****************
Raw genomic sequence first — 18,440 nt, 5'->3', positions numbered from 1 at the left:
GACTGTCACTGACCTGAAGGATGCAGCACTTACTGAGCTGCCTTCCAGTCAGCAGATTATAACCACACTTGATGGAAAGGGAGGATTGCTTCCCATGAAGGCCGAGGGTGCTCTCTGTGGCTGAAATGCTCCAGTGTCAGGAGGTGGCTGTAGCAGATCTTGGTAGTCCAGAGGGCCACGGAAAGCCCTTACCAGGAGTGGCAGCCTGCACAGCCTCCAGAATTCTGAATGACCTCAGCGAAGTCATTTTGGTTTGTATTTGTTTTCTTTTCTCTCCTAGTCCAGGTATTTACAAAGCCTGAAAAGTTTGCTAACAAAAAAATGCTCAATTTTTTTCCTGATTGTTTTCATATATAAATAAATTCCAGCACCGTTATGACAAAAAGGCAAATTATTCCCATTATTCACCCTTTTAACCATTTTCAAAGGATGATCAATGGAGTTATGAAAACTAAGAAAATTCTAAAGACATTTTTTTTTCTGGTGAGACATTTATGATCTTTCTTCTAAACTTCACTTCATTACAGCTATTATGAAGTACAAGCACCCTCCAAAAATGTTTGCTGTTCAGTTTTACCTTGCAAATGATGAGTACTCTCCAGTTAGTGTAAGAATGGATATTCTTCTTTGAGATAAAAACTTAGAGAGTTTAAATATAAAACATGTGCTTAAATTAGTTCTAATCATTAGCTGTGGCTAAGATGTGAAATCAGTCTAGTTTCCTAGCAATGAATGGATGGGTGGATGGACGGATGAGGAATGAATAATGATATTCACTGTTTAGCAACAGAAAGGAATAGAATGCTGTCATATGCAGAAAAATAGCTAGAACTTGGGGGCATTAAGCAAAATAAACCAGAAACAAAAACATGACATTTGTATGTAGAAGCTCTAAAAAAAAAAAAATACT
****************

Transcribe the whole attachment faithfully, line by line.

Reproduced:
Raw genomic sequence first — 18,440 nt, 5'->3', positions numbered from 1 at the left:
GACTGTCACTGACCTGAAGGATGCAGCACTTACTGAGCTGCCTTCCAGTCAGCAGATTATAACCACACTTGATGGAAAGGGAGGATTGCTTCCCATGAAGGCCGAGGGTGCTCTCTGTGGCTGAAATGCTCCAGTGTCAGGAGGTGGCTGTAGCAGATCTTGGTAGTCCAGAGGGCCACGGAAAGCCCTTACCAGGAGTGGCAGCCTGCACAGCCTCCAGAATTCTGAATGACCTCAGCGAAGTCATTTTGGTTTGTATTTGTTTTCTTTTCTCTCCTAGTCCAGGTATTTACAAAGCCTGAAAAGTTTGCTAACAAAAAAATGCTCAATTTTTTTCCTGATTGTTTTCATATATAAATAAATTCCAGCACCGTTATGACAAAAAGGCAAATTATTCCCATTATTCACCCTTTTAACCATTTTCAAAGGATGATCAATGGAGTTATGAAAACTAAGAAAATTCTAAAGACATTTTTTTTTCTGGTGAGACATTTATGATCTTTCTTCTAAACTTCACTTCATTACAGCTATTATGAAGTACAAGCACCCTCCAAAAATGTTTGCTGTTCAGTTTTACCTTGCAAATGATGAGTACTCTCCAGTTAGTGTAAGAATGGATATTCTTCTTTGAGATAAAAACTTAGAGAGTTTAAATATAAAACATGTGCTTAAATTAGTTCTAATCATTAGCTGTGGCTAAGATGTGAAATCAGTCTAGTTTCCTAGCAATGAATGGATGGGTGGATGGACGGATGAGGAATGAATAATGATATTCACTGTTTAGCAACAGAAAGGAATAGAATGCTGTCATATGCAGAAAAATAGCTAGAACTTGGGGGCATTAAGCAAAATAAACCAGAAACAAAAACATGACATTTGTATGTAGAAGCTCTAAAAAAAAAAAAATACT